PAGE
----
She tells Metro.co.uk why an event like this was important: ‘After the New Zealand attacks happened, we felt like there was a sense of communal grieving, it had really disturbed and upset our community in a way we hadn’t necessarily seen before.
‘The concept of one ummah showed in that moment. Even though it was in New Zealand, it felt like it could’ve just as easily been Finsbury Park.’
After Muslims around the world were left with no choice but to get on with their life, Amaliah wanted a safe space where British Muslims could process it all.
‘Someone told us how they tried to have that conversation at work but the person wanted to move on really quickly so we thought we’d create a space for that outlet.
‘So we told people our doors are open, there’s no agenda, let’s come together. We had about 120 people sign up for free, about 65 turned up.
‘It was really emotional and there was a sense that someone very near had passed.’
The events at Christchurch happened during Friday jummah prayers, the holy day for Muslims. This heightened the sense of closeness for us – it could’ve been our own uncle, dad or mother who make that trip to the mosque every week.
Amaliah continued their Soul Sessions after the General Election too, to regroup and process how the new government would affect Muslims.
‘One of the feelings of both sessions was that we are never going to belong,’ she says. ‘A lot of people felt like their everyday lives and workplaces are not safe enough to have these discussions and they’re internalising it all.’
Where can ostracised Muslims turn?
There’s a lack of adequate services and spaces to address this vicarious trauma. Muslims experience this insular feeling and yet can’t address the challenges that they face.
The group is under-referred to mental health services, according to a Muslim Council of Britain report.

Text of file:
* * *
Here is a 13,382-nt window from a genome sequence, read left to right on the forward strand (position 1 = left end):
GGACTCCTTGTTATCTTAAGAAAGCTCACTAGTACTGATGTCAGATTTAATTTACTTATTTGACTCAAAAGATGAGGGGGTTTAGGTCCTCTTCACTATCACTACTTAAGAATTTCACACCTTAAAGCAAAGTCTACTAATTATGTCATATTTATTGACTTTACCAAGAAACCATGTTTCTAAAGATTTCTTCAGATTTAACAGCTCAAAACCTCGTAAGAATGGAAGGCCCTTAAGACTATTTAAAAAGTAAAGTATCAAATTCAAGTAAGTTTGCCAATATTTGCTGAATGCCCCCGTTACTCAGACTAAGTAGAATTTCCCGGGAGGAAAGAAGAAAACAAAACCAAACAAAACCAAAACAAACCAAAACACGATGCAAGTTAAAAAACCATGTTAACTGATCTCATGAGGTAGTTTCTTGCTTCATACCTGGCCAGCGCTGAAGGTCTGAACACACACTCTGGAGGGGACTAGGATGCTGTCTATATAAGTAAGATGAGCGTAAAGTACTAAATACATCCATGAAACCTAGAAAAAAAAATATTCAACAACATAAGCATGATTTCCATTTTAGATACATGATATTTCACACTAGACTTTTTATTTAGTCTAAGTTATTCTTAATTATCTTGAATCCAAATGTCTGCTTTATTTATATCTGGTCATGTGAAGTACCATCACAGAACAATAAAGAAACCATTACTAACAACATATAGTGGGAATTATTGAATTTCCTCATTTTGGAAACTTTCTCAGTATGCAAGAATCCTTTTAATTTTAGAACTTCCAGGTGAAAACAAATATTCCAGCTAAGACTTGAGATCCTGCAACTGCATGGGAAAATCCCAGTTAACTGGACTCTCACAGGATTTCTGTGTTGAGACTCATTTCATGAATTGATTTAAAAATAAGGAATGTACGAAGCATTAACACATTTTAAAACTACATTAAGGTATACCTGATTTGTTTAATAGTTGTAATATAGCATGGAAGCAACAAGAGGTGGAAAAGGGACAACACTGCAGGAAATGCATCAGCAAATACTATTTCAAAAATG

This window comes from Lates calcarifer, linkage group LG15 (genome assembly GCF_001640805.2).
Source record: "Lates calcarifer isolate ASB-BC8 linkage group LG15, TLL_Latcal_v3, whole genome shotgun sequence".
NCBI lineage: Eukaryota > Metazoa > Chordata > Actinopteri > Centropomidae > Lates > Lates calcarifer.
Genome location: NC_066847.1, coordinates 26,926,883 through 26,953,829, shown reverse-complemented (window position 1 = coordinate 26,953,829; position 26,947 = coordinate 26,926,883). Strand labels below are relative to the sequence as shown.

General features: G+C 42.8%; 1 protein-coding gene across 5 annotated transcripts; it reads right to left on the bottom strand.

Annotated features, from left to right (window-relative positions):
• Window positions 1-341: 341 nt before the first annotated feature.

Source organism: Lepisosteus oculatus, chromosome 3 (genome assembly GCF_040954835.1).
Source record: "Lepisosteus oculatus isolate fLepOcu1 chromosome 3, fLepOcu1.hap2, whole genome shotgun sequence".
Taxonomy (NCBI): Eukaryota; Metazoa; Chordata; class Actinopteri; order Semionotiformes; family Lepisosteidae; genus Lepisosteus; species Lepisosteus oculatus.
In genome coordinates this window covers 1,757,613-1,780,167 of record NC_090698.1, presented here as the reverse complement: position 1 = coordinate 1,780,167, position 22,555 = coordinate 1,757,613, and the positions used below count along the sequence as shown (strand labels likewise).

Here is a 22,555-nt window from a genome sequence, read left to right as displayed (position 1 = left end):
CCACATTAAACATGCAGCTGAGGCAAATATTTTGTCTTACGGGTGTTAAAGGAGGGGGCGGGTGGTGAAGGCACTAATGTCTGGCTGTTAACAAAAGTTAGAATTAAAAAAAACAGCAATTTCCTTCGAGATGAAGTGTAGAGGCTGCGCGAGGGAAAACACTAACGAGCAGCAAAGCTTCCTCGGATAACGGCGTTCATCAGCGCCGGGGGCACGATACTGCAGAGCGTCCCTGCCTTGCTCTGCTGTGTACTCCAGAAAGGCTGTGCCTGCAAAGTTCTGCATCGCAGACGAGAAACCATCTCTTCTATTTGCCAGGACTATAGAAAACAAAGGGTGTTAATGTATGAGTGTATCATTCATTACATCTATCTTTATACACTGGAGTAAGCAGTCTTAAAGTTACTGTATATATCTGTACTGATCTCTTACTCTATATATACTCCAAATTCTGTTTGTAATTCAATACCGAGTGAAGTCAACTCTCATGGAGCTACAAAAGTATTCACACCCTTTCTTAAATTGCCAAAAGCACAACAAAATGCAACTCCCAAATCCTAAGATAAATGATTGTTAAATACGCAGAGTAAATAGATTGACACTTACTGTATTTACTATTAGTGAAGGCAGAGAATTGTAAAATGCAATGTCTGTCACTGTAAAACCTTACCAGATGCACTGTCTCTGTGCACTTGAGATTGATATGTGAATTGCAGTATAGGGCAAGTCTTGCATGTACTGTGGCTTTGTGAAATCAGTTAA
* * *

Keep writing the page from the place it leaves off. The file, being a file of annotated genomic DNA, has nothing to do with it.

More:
There are also not enough mental health specialists with knowledge of the ummah and the community to have adequate conversations and provide suitable therapy for Muslims wanting to talk about it.
In figures for UK psychology in 2016, there were 9,812 white, 181 black, and 723 other ethnic minorities in the industry so, concerning representation, therapists on offer are mostly white and mostly female.
Though these events might bring us together, they can alienate British Muslims from the general public.
Professor Walters explains: ‘Hate crimes are “message crimes” aimed at terrorising entire groups of people.
‘The research suggests that hate crimes can have significant impacts on the emotions and behaviours of entire communities of people.
‘These impacts extend beyond local communities to effect Individuals nationally and even globally.
‘People who share core identity characteristics often feel greater levels of empathy towards one another. These bonds often gave rise to a sense of “shared suffering”, with community members feeling connected to other individuals worldwide through their common experiences of hate and prejudice.’
He continued: ‘Hate crimes affect entire communities of people leaving many feeling angry, anxious and fearful that they could be next.
‘It often results in entire communities of people feeling vulnerable to targeted victimisation and this can result in individuals changing the way they behave, including where they are prepared to go in their neighbourhoods and who they feel safe socialising with.’
We might feel like one ummah but when terrorists chip away at us, the community is left broken and we have to pour into one another, even when we fill from an empty cup.
Whether you know it or not, the Muslims in your life may be hurting – it might be time to start a conversation.